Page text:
Subject Re: [ib-support] Digest Number 221
Author lobolo2000
Thanks for the replies, and apologies for my late posting :o)

This is the behaviour I would expect from such queries, but it seems
implementations could be at times a far way from the standards.

I heard a lot of hype about IB's infamous stored procedure bug. Could
anybody shed more light on this please. Alternatively, a URL that has info
would be fine.


----- Original Message -----
Date: Wed, 04 Jul 2001 13:43:42 -0000
From: dianeb77@...
Subject: Re: Not in query

[I replied to this yesterday, I thought, but haven't seen reply appear
on the list ... The thought of orphaned fragments of SQL rules,
drifting through the ether, is somewhat frightening ... but I digress,
or hallucinate, or whatever.]

"Plausible", perhaps, in that it describes (as far as I recall),
InterBase's behaviour in this situation.

However, that behaviour does not conform to SQL standard.

According to the SQL standard, the effect of an "insert into ...
select from ..." statement should be as if you created a separate
result set containing all the rows that satisfy the "select from ..."
part of the query, and then took each of the rows from the
intermediate result set and inserted it into the target table.

[Pause while I find the SQL92 mumbo-jumbo again ...]

Here's the relevant bit from SQL92, subclause 13.8 <insert statement>,
General Rules, where "B" is the target table for the INSERT:

"3) The <query expression> is effectively evaluated before inserting
any rows into B.

4) Let Q be the result of that <query expression>.
a) If Q is empty, then no row is inserted and a completion condition
is raised: no data. [So sad, too bad]
b) Otherwise, for each row R of Q:
i) A candidate row of B is effectively created <... blah blah blah,
assign default values, blah blah blah assign values from select, blah
blah blah consider casting rules, blah blah blah ...>
iv) The candidate row is inserted into B."

Hope that helps,

Date: Tue, 03 Jul 2001 12:47:29 +0200
From: Svein Erling Tysvær <svein.erling.tysvaer@...>
Subject: Re: Re: Not in query

>The problem is in that the secondary query is performed on each
>iteration, and thus if 2 records have the same field value, the first
>will be added, but the 2nd will not because when the secondary query is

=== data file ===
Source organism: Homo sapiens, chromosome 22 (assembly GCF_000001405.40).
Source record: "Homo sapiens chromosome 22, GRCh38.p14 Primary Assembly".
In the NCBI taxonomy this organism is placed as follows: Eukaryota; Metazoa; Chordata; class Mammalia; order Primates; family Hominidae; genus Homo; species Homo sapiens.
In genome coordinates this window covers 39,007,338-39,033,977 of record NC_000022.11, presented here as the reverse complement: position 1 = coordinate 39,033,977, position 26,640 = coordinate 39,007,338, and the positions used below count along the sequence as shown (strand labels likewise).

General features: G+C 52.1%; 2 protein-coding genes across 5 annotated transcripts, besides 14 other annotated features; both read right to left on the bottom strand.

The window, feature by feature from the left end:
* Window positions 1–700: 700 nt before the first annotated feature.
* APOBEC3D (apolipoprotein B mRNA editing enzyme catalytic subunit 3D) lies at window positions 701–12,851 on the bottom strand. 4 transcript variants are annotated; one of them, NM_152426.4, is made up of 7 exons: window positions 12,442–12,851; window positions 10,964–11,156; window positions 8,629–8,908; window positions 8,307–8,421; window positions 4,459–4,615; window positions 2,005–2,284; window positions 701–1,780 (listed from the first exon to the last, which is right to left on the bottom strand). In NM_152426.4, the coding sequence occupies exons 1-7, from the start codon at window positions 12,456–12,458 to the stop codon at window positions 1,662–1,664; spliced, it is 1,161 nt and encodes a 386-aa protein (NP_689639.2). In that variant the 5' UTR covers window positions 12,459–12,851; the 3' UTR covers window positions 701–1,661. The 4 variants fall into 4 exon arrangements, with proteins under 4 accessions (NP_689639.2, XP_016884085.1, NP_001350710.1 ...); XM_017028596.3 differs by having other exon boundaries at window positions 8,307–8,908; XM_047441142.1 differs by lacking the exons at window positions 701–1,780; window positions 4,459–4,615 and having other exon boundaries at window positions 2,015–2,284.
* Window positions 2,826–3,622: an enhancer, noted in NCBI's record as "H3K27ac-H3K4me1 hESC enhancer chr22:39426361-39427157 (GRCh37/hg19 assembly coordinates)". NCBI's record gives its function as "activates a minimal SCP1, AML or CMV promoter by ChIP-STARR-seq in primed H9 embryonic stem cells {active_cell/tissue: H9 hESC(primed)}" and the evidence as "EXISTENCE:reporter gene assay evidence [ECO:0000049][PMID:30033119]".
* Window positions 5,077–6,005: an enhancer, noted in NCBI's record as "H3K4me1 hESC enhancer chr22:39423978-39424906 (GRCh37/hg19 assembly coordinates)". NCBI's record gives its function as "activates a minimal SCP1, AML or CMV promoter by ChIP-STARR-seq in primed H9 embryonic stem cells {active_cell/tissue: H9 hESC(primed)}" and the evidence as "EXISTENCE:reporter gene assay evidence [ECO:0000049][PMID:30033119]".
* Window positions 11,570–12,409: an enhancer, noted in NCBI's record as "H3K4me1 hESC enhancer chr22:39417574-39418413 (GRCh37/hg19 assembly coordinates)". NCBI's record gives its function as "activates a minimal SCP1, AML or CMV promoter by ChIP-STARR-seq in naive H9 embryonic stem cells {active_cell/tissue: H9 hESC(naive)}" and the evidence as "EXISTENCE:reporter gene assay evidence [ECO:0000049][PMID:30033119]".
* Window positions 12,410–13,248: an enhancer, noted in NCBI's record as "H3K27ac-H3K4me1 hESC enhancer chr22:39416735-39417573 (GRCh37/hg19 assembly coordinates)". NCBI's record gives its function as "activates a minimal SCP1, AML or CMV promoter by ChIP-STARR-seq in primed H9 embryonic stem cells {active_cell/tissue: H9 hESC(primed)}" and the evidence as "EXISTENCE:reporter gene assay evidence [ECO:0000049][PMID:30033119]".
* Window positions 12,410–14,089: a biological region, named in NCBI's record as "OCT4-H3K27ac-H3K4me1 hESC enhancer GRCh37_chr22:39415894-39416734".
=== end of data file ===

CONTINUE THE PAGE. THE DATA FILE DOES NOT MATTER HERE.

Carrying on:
>executed again, it will find that value in table2.

Finally I get you. Luckily, I've never been in a situation like you
describe. If I had to, I guess I would have solved it by two stage process.
Add one integer field (NewField) to table2 and use something similar to
Helen's suggestion for step 1:

Step 1:
insert into table2 select *, 1 from table1 where (not (exists(select
commonkey from table2 where commonkey = table1.commonkey and NewField <>

Step 2:
update table2
set NewField = 0

This ought to get you two rows rather than one,

Date: Tue, 03 Jul 2001 22:46:00 +1000
From: Helen Borrie <helebor@...>
Subject: Re: Re: Not in query

Huh? seems to sum up my response to this bit of reasoning (unless I'm
confused and you're not talking about this:
insert into table2 select * from table1 where (not (exists(select commonkey
from table2 where commonkey = table1.commonkey)))

This cannot recurse, even if you had duplicates for commonkey in table1
(which you wouldn't because, in your original requirement, you wanted to
duplicate from one table to a matching other by testing the primary key!)

The "secondary query" that you refer to (it's a correlated sub-query) is
very cheap, because it uses the index on the primary key and doesn't return
a dataset, just True or False based on ripping straight through the tree.

>And just for info, a simple SELECT shows indeed both records, and i am not
>committing the transactions as i am running the queries interactively from
>IBConsole. I just commit at the end of the test. In fact, the only
>disadvantage might be a nanosecond slowdown that non committed transaction
>overhead imposes.



Date: Tue, 03 Jul 2001 15:41:14 +0200
From: Svein Erling Tysvær <svein.erling.tysvaer@...>
Subject: Re: Re: Not in query

lobolos reasoning is basically that if he/she uses
insert into table2
select * from table1 where (not (exists(select NotAUniqueKey
from table2 where NotAUniqueKey = table1.NotAUniqueKey)))
it will never insert more than one record for any NotAUniqueKey. The
plausible explanation is that since the subselect is executed once for
every row, the content of table2 will have changed before the second
instance of NotAUniqueKey executes. I.e.

if table1 contains

ID NotAUniqueKey
1 2
2 3
3 3

and table2 is empty, then

insert into table2
select * from table1 where (not (exists(select NotAUniqueKey
from table2 where NotAUniqueKey = table1.NotAUniqueKey)))

will insert into table2

ID NotAUniqueKey
1 2
2 3


ID NotAUniqueKey
1 2
3 3

and not both ID 2 and 3. I have not tested this myself, but it is an
interesting situation I've never thought about and would like it to be
explained from someone like you.


Date: Tue, 03 Jul 2001 23:55:01 +1000
From: Helen Borrie <helebor@...>
Subject: Re: Re: Not in query

Oh, I see... :))

The person to answer navel-gazers like this is Ann (closely watched by DB -
she's the one with the tiara...)

My solution to such a problem is far too mundane - I wouldn't do it! As
soon as things start to look even slightly arcane, I resort to a stored
proc. :))


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